Is it correct to say that inferences are subjective at all times because they are always made by individual minds and depend on a range of factors influencing those particular minds?

Or can inferences be somehow objective?

The originating context of this question is the making of inferences of fact based on circumstantial evidence by legal triers of fact (e.g. a jury or a judge in the absence of a jury). But the question is not aimed to be tied to that context.

  • There are logical inferences but also inferences of different nature. Oct 22, 2022 at 8:34
  • @MauroALLEGRANZA I suspect that I want to ask about logical/rational inferences only. But what are the others?
    – Greendrake
    Oct 22, 2022 at 8:37
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    No. Logical inferences are made according to formal rules, they depend on individual minds and a range of factors no more than mathematical theorems, i.e. not at all. Computers can make them just as well as minds, even better since they avoid mistakes. Informal inferences are a different matter, they depend on values, biases, even emotions.
    – Conifold
    Oct 22, 2022 at 9:21
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    That is informal inference to the best explanation. It depends on which explanations are available and which is judged the best. It is also defeasible, i.e. reversible if further evidence turns up, e.g. that Bob was set up. However, the distinction is not black and white. Given that the available evidence is lined up and the judgment criteria spelled out, the amount of subjectivity left will be minute, if any.
    – Conifold
    Oct 22, 2022 at 9:34
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    Logic & mathematics exactly formalise inferences, so they follow non-subjective rules. But Godel's theorem showed all true statements within a (reasonably complex) system cannot be enumerated in an automatic way from axioms or premises.
    – CriglCragl
    Oct 22, 2022 at 13:42

4 Answers 4


Part of the issue here is terminological. Inferences, at least in the ordinary sense of the term, are things that happen in the minds of rational agents. An agent believes some A, or maybe some A, B, C, ..., and considers that this provides a ground, reason, or justification for accepting Z, and so can be said to infer Z from the given premises. So, inferences are made by individuals and as such are subjective.

One rational agent may attach more weight to some premise than another agent, or may believe that some premise is too unlikely to be plausible, or may judge that it is more likely that the conclusion is false than that all the premises are true. In the context of a jury, some jurors may be more swayed by a convincing testimony than others, while others might give more weight to physical evidence. Some might disregard forensic evidence if they don't understand it. Some might choose to ignore a witness if they believe the witness lacks credibility. Even if the jurors agree on the evidence, they may differ in whether it justifies a verdict beyond reasonable doubt.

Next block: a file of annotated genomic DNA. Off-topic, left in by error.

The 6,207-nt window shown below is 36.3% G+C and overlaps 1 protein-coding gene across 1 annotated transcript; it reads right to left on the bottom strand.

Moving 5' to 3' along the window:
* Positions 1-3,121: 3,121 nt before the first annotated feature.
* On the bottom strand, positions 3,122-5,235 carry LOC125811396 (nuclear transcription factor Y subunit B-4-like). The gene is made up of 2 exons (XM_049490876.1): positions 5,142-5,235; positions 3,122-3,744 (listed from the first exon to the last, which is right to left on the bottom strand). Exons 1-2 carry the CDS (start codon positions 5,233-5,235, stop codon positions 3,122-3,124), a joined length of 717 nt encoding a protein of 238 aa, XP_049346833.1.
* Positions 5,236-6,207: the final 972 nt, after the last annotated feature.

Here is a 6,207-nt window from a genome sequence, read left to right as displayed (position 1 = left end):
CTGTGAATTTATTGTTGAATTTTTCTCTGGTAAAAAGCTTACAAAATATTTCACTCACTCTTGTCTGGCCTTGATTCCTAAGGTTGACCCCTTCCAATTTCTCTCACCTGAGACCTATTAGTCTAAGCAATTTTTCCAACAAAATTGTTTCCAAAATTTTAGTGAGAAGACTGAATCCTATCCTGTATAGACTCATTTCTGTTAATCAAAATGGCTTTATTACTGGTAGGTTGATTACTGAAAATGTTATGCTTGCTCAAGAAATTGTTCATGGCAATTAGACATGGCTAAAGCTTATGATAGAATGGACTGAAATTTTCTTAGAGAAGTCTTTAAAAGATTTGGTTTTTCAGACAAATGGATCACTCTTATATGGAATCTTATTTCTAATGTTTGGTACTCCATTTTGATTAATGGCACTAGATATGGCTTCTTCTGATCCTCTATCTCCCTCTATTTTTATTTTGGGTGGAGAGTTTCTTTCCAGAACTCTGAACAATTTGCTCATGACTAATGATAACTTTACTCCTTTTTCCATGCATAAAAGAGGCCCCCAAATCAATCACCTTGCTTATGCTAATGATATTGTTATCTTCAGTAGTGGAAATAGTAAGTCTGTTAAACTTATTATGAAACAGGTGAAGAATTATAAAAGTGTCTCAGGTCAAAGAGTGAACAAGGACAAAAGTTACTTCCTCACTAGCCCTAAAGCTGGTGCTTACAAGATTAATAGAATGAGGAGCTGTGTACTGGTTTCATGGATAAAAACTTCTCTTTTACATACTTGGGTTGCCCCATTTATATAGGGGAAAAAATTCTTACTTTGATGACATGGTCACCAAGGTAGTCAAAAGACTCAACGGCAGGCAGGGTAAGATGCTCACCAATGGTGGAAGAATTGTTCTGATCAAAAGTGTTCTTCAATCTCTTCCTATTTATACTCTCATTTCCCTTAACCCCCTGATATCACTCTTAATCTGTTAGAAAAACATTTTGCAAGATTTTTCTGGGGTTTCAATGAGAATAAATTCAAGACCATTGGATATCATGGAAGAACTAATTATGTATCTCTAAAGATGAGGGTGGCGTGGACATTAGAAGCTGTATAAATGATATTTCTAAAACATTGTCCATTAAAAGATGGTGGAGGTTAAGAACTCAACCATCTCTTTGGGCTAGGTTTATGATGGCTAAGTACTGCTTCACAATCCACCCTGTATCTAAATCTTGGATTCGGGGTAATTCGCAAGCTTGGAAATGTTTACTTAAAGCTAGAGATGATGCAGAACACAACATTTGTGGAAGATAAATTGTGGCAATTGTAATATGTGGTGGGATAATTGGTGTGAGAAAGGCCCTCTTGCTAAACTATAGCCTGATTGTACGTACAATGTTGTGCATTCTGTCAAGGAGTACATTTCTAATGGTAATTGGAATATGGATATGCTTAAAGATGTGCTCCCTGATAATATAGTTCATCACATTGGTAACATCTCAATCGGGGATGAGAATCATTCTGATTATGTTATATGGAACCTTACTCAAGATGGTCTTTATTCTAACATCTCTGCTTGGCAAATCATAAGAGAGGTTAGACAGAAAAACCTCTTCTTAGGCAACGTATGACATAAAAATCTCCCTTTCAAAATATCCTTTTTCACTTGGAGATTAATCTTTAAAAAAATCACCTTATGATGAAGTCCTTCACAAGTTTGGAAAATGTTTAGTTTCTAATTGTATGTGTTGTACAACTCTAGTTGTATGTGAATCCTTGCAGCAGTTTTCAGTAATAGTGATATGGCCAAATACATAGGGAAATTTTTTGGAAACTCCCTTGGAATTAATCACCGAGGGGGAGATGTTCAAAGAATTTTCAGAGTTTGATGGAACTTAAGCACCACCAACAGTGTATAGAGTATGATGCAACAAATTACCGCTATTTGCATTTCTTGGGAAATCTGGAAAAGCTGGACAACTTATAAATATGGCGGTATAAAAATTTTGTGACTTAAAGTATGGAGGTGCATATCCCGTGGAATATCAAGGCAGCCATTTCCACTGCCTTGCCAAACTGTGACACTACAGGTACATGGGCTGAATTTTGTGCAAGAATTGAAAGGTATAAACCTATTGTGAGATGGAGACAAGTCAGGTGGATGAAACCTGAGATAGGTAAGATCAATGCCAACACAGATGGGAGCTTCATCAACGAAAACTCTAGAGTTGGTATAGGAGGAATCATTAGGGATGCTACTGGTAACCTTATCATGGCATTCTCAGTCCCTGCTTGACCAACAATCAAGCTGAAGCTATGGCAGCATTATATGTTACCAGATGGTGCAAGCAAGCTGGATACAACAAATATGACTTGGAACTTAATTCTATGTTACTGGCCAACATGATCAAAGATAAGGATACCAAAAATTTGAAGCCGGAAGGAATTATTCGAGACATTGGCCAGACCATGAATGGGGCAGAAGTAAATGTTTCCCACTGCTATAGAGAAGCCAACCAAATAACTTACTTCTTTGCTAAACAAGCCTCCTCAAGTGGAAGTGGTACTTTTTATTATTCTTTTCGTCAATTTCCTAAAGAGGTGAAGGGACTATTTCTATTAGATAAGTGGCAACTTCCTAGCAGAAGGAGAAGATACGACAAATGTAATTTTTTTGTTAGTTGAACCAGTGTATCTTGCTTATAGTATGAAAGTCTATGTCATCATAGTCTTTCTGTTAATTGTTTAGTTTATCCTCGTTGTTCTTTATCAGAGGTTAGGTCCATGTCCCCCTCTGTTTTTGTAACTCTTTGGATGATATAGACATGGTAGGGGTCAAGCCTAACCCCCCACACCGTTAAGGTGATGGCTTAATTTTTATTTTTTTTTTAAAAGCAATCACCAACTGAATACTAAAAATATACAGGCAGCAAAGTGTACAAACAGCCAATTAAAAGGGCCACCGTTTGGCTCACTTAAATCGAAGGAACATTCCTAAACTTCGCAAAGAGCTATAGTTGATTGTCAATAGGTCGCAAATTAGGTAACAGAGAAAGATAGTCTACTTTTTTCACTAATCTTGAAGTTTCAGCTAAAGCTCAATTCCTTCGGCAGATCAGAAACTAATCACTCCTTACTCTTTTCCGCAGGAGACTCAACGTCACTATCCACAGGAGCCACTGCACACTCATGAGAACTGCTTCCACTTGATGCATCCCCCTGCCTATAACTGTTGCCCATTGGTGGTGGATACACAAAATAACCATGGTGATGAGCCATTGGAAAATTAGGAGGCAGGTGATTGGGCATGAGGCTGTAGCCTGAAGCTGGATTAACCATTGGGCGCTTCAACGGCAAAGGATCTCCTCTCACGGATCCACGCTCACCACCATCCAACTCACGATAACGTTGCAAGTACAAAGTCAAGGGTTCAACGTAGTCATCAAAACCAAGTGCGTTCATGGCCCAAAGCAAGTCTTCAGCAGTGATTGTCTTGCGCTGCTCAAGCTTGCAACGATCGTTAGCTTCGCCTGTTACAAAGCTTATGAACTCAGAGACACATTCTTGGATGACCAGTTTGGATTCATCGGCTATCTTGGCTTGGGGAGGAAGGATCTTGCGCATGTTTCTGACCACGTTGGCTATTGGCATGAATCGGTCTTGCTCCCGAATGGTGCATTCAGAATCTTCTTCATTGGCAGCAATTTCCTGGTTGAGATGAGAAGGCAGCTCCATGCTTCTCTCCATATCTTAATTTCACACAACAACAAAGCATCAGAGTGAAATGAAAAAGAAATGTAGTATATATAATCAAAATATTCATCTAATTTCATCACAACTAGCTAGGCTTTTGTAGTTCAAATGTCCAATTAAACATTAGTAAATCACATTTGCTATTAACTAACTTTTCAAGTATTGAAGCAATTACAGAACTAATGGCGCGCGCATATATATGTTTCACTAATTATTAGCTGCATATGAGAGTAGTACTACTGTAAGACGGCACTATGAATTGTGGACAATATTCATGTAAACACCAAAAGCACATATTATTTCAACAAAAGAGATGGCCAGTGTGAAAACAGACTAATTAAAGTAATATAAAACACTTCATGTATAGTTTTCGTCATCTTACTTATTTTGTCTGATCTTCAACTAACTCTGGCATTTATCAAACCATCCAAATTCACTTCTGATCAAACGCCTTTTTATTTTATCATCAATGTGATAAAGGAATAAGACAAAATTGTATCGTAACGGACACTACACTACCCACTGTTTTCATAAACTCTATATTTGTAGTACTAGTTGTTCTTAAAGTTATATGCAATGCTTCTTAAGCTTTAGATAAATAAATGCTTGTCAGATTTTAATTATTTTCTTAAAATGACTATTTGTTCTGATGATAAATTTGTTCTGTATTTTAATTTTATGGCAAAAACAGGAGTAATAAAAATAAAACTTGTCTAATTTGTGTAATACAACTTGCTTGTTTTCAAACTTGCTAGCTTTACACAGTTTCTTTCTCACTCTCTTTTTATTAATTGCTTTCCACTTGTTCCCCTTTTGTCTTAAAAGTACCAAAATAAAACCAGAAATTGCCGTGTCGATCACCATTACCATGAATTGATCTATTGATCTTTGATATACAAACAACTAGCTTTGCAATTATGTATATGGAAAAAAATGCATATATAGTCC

However, the term inference is often used within logic to refer to a formal deduction. Logicians use the term rule of inference to refer to the rules of a formal system that allow one proposition to be deduced from others. Such rules are not subjective in nature: the rules of a logic apply without exception. This terminology is unfortunate and several logicians, such as Gilbert Harman, have long argued that we should drop the term rule of inference and replace it with rule of implication. Logicians learned over a hundred years ago to separate logic from psychology, but the use of inference in this way is a hangover.

So, if by inference you mean the activity of rational agent in coming to believe something on the grounds of other beliefs, then inferences are typically subjective. Even if you use formal logic to deduce B from A, the logic itself will not tell you whether it is more plausible to believe both or to believe neither. This is sometimes expressed by the phrase: one person's modus ponens is another person's modus tollens.

On the other hand, if you follow the convention of using inference to mean a logical deduction, then there are agreed standards for such things. However, deduction is not the only kind of inference. There is abductive and inductive reasoning, there is reasoning by analogy, statisitical inference, etc. The kind of reasoning that occurs in a courtroom is often of the abductive kind. A criminal case might be concerned with establishing whether the guilt of the defendant provides the best explanation of the evidence.